- Why is trust important to business?
- If a leader engages his/her team in trust building, does that mean something is wrong or they are dysfunctional?
- How do you work with someone you do not trust?
- What do you do when you do not trust your boss?
- How do you confront someone who betrayed you?
1. Why is trust important to business?
- Business is conducted via relationships and working relationships drive business results.
- Effective working relationships are based upon a foundation of trust.
- In trusting work environments, there is open communication, willing collaboration, fluid information and knowledge sharing, and the support for one another that is necessary for delivering business results.
2. If a leader engages his/her team in trust building, does that mean something is wrong or they are dysfunctional?
- No, not necessarily. While there may be some issues to address, it is important to understand that trust building is a sign of healthy and productive teams.
- All high-performing teams meet to openly discuss interpersonal dynamics and trust related issues on a regular basis.
- High-performing teams address concerns or potential pitfalls in an upfront and timely manner.
- Trust is the fundamental basis of effective teamwork.
3. How do you work with someone you do not trust?
- Start by exercising the behaviours that build contractual trust– establish boundaries and manage expectations closely.
- Make sure that both parties (you and them) are keeping agreements.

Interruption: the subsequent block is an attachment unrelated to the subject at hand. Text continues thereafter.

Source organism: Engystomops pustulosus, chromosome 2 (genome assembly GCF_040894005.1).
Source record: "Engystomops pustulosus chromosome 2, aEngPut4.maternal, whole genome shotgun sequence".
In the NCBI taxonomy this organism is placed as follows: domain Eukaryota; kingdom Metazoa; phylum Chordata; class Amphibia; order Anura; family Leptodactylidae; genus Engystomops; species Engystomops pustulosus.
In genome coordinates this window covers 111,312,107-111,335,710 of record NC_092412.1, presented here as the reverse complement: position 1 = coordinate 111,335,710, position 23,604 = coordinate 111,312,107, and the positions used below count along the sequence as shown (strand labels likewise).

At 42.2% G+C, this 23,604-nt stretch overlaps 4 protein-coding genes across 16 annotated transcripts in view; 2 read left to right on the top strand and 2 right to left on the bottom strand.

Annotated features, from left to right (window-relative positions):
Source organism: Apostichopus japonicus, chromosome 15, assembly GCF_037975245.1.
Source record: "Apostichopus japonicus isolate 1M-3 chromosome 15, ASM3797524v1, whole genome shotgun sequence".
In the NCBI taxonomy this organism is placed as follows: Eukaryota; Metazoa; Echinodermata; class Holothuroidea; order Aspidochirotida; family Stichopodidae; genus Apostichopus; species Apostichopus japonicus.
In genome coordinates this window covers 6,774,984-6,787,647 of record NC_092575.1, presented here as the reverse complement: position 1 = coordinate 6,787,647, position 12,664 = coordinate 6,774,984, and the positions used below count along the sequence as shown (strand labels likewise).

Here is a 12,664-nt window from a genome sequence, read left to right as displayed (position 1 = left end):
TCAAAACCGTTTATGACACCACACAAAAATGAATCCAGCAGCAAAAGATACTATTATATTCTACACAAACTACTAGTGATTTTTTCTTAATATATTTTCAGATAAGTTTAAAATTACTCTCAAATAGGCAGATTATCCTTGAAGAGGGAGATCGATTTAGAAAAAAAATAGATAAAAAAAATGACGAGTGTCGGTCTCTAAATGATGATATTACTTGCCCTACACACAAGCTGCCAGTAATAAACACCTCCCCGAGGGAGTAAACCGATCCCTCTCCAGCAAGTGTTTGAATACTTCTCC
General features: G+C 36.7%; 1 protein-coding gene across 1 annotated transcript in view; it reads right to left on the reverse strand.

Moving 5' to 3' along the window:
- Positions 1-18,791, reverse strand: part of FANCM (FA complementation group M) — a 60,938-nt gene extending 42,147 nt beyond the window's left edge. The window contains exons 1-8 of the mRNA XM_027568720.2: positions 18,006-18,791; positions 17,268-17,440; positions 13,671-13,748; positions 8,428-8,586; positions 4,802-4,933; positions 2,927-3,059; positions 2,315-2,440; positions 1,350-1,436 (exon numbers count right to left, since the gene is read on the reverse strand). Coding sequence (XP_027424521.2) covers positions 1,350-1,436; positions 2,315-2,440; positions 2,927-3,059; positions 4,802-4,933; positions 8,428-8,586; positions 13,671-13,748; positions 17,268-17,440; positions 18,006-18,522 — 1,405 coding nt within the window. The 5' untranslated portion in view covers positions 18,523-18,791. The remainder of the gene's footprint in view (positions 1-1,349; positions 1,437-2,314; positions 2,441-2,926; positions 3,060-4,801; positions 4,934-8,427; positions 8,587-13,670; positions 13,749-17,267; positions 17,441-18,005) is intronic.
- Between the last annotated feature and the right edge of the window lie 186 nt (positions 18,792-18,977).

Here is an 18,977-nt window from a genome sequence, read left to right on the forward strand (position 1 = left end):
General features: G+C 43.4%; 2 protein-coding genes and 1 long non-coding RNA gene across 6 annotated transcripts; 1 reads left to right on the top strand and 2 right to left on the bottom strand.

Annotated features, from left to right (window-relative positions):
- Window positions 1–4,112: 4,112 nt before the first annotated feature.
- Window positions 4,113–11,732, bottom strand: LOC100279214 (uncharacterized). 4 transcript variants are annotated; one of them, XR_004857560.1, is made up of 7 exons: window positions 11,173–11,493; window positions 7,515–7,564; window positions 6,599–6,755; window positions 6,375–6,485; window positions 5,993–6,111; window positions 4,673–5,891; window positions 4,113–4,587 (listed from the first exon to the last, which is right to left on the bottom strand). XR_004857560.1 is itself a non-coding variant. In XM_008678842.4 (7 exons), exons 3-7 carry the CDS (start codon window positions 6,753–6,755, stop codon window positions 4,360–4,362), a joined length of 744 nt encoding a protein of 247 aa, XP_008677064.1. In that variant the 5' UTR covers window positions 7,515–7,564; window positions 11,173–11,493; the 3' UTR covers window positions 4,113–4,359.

- Set up regular checkpoints to ensure everyone is operating with mutually serving (win/win) intentions and actions versus hidden agendas.
- Follow up any inconsistencies in behaviour.
- Then, build communication trust – share information regarding what is working in the relationship; give constructive feedback regarding areas of opportunities and improvement.
4. What do you do when you do not trust your boss?
- If you cannot transfer to another unit within the company or another job outside the firm, then follow many of the steps in the preceding question.
- Minimise your exposure to your boss.
- Start with the behaviours that build contractual trust – establish boundaries and manage expectations closely – ask your boss what he/she expects of you and share what you need from him/her.
- Make sure you keep your agreements; question him/her when he/she does not.
- Set up regular checkpoints to meet to review status on work assignments.
- Then build communication trust – share information regarding what is working in the relationship; give constructive feedback regarding areas of opportunities and improvement.
5. How do you confront someone who betrayed you?
We offer this simple framework to help you clearly observe a trust-breaking situation and acknowledge its impact in order to confront someone who betrayed you.
- When: describe the situation or context regarding when and where the trust-breaking situation took place. Be specific. An answer may sound like:
Last Wednesday, when we were in our morning team meeting discussing the necessary resources each member needed to complete their part of the team project...
- What: describe the behaviour concerning the specific actions you observed, listing specific behaviours, not inferences. For example:
You took credit for my part of the project without giving me any acknowledgement of my hard work. The way you spoke, it was as if you did the whole project single-handedly. That was both misleading to the team and totally disrespectful to me.
- How: express the impact of the behaviour on you. Help the other person understand what was lost by their behaviour.
I was so angry that I could not voice my needs or express my perspective regarding my part of the project. Even though we are supposed to work together to bring this project to the next level, I wanted to have nothing to do with you.